LAKE SUPERIOR EVENING
7 P.M to 9 P.M.., October 17th
Moose Hall, 6 Stevens Ave.
ORDER OF PRESENTATIONS:
1. Peninsula Harbour’s “Thin-layer Cap” Environmental Cleanup Project
2. Peninsula Harbour Environmental Monitoring, an Overview
3. CPR Construction in the Peninsula Harbour / Heron Bay Area – A Brief History – 1883-85
Free of Charge – Refreshments will be Served
Presented by the Peninsula Harbour Remedial Action Plan
Historical Presentation Tops off Evening:
After presentations about the Lake Superior environment, specifically cleanup in Peninsula Harbour, Thunder Bay historian and former head of engineering at the Red Rock mill, Bill Skrepichuk, will top off the evening with a presentation of local historical interest to Marathon, Pic River and area residents. Bill’s presentation is entitled, “A brief History of CPR Construction in the Peninsula Harbour / Heron Bay Area during the 1883 – 1885 era.” Bill’s talk will focus on the role of Lake Superior, especially Peninsula Harbour and Heron Bay, as materials were transported westward to build the railway. More information about Bill’s talk, along with sample historical photos, will be posted here, as this information becomes available.
Presentations Focus on “Thin-layer” Cap
The evening starts out with presentations providing an overview of summer, 2017 environmental monitoring carried out in Peninsula Harbour at Marathon, Ontario. The presentations will provide an overview of the “thin-layer cap” project, completed in 2012, to deal with mercury and PCB contamination in Peninsula Harbour. This overview will be followed by a presentation, including photos, of the extensive suite of environmental monitoring completed during summer, 2017. Much of the monitoring is aimed at determining the effectiveness of the capping project. Representatives of the Ontario Ministry of the Environment and Climate Change and Environment and Climate Change Canada will be in attendance.
Background: Peninsula Harbour Area of Concern Sediment Capping Project
Elevated levels of mercury and PCBs accumulated in the Jellicoe Cove portion of Peninsula Harbour adjacent to the former pulp mill. The source of harbour mercury was a chlor-alkali plant which at one time operated beside the pulp mill. To create clean habitat for plants and animals and to accelerate natural recovery, Environment Canada, the Ontario Ministry of the Environment and Climate Change and industrial partners put in place a project to cap this contaminated sediment with clean sand. The project was completed during the summer of 2012. The integrity of the cap and “re-colonization” of the area by bottom dwelling organisms, including plants, will be monitored for the next 20 years.
View photos of the project taken during a public tour organized by the Peninsula Harbour Remedial Action Plan.
What is the Peninsula Harbour “Area of Concern?”
In the late eighties, Peninsula Harbour was designated as one of several “Areas of Concern” around the Great Lakes for which a Remedial Action Plan would be required because a review of available data indicated that water quality and environmental health were severely degraded. Further monitoring showed high levels of contaminants in fish and sediment, loss of fish habitat, and degraded fish and benthic communities (worms and insects that live on the lake floor). These problems were caused by discharge of wastewater from the municipal sewage treatment plant, a former pulp mill, and associated chemical plant, and log booming. The situation resulted in six of the Great Lakes Water Quality Agreement’s 14 beneficial use indicators (BUIs) of ecosystem health being deemed as impaired.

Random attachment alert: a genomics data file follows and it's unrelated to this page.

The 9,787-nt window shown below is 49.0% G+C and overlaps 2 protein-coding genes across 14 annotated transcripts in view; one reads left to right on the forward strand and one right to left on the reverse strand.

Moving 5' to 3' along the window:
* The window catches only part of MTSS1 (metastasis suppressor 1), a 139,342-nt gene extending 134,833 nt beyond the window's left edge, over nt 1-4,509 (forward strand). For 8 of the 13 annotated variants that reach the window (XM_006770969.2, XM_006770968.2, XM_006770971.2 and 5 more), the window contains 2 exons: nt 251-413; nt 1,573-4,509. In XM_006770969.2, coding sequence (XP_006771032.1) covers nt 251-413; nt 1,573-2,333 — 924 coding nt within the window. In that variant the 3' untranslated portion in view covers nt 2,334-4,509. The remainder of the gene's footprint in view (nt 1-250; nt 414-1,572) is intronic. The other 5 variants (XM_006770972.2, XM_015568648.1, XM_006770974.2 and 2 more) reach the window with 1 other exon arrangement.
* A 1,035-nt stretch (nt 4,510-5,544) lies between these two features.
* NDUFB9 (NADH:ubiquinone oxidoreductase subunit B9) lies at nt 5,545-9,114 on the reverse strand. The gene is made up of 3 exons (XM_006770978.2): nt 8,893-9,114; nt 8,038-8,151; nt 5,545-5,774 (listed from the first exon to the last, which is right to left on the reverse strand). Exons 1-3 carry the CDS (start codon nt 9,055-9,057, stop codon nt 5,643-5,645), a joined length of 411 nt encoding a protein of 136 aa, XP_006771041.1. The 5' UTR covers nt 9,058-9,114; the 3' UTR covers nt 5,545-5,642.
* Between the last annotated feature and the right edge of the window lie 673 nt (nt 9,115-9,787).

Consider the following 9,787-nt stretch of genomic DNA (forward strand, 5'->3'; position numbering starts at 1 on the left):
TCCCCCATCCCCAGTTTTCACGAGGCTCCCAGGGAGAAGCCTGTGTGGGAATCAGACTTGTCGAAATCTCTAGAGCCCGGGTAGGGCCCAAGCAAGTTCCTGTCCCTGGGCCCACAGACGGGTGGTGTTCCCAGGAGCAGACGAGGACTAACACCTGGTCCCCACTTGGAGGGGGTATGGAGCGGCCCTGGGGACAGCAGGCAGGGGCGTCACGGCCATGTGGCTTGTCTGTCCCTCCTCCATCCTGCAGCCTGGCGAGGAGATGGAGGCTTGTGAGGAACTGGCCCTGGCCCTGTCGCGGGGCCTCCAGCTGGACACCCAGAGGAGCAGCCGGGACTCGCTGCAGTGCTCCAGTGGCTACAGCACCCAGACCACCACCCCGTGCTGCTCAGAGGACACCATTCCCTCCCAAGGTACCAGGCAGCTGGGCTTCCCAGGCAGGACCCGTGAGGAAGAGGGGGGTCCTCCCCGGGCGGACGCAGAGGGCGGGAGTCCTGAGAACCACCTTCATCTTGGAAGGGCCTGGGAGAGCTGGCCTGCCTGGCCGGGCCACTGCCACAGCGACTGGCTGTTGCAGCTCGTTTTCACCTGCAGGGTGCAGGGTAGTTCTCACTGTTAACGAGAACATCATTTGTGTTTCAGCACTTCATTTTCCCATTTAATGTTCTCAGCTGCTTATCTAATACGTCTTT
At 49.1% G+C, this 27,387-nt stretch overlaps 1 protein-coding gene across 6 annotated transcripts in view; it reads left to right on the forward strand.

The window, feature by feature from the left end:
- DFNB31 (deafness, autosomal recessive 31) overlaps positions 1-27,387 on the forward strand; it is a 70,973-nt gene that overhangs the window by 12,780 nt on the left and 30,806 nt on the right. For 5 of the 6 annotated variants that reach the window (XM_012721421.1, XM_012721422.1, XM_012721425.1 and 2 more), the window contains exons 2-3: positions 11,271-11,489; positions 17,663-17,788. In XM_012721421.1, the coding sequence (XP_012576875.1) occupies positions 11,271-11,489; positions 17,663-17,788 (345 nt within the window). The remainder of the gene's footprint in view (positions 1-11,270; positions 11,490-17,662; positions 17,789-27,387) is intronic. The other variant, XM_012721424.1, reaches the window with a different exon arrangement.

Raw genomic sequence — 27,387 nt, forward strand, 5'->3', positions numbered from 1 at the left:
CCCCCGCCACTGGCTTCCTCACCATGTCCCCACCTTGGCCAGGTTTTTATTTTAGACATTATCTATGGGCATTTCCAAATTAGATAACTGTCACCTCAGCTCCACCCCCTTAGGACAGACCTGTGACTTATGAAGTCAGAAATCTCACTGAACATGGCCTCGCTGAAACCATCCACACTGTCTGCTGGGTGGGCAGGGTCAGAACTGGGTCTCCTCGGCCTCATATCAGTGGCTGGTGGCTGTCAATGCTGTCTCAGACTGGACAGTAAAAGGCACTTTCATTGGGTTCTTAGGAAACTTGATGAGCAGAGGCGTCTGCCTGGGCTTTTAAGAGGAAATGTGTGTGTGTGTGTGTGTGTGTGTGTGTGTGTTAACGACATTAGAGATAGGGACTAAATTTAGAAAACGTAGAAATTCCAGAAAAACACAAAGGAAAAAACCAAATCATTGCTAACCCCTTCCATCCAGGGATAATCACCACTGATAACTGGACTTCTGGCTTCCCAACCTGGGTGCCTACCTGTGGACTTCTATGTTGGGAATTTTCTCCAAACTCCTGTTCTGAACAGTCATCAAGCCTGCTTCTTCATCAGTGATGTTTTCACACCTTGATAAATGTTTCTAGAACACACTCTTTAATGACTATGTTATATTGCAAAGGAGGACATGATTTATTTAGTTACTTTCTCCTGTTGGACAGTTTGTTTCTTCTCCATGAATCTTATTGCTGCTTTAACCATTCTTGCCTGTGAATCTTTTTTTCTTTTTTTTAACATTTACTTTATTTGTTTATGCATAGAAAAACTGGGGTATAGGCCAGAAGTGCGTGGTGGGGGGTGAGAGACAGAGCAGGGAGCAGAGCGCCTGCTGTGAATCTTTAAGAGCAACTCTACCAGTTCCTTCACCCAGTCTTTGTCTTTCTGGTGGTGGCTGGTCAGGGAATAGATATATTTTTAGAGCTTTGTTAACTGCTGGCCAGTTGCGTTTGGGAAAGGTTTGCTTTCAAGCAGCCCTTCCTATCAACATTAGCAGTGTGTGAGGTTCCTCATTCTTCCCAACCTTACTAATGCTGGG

Richardson International Limited owns two grain elevators in Thunder Bay, Ontario, one of which will soon be marking 100 years of operation.
Helping to move grain from the Canadian prairies to locations around the world, the Thunder Bay grain elevators operated by Richardson’s employ approximately 100 people. Based in Winnipeg, the company also takes a keen interest in the community of Thunder Bay. Richardson’s has had a representative on the Thunder Bay Remedial Action Plan (RAP), or harbour cleanup plan, for many years.
While there aren’t as many grain elevators as there once were, Thunder Bay still has the largest grain storage capacity in North America and hundreds of thousands of tonness of wheat, canola, soybeans, flax and oats are stored in silos before being shipped.
In 2014, Richardsons announced that it had more than doubled its capacity in the Port of Thunder Bay by purchasing and re-opening the “Current River Terminal”, formerly part of Viterra Inc. and located near Richardson’s original “Heritage Terminal”. The Viterra elevator had not been used in three years and required cleanup and repairs. Both terminals are nearby one another on the Current River section of the waterfront.
The Current River Terminal has a storage capacity of 235,000 tonnes, while the Heritage Terminal holds 208,000 tonnes. This makes for a combined storage capacity of 443,000 tonnes.
Shipping has been the backbone of the Thunder Bay economy from the early days of the fur trade to the building of the railway, and beyond. During the late-1970s and 1980s the Port of Thunder Bay was the busiest it had ever been thanks in large part to grain shipments to the former USSR. Presently, the eight grain elevators along the Thunder Bay waterfront are able to store more than 1.2 million tonnes of grain, in particular wheat, and supply it to such fast growing markets as the Middle East and Africa.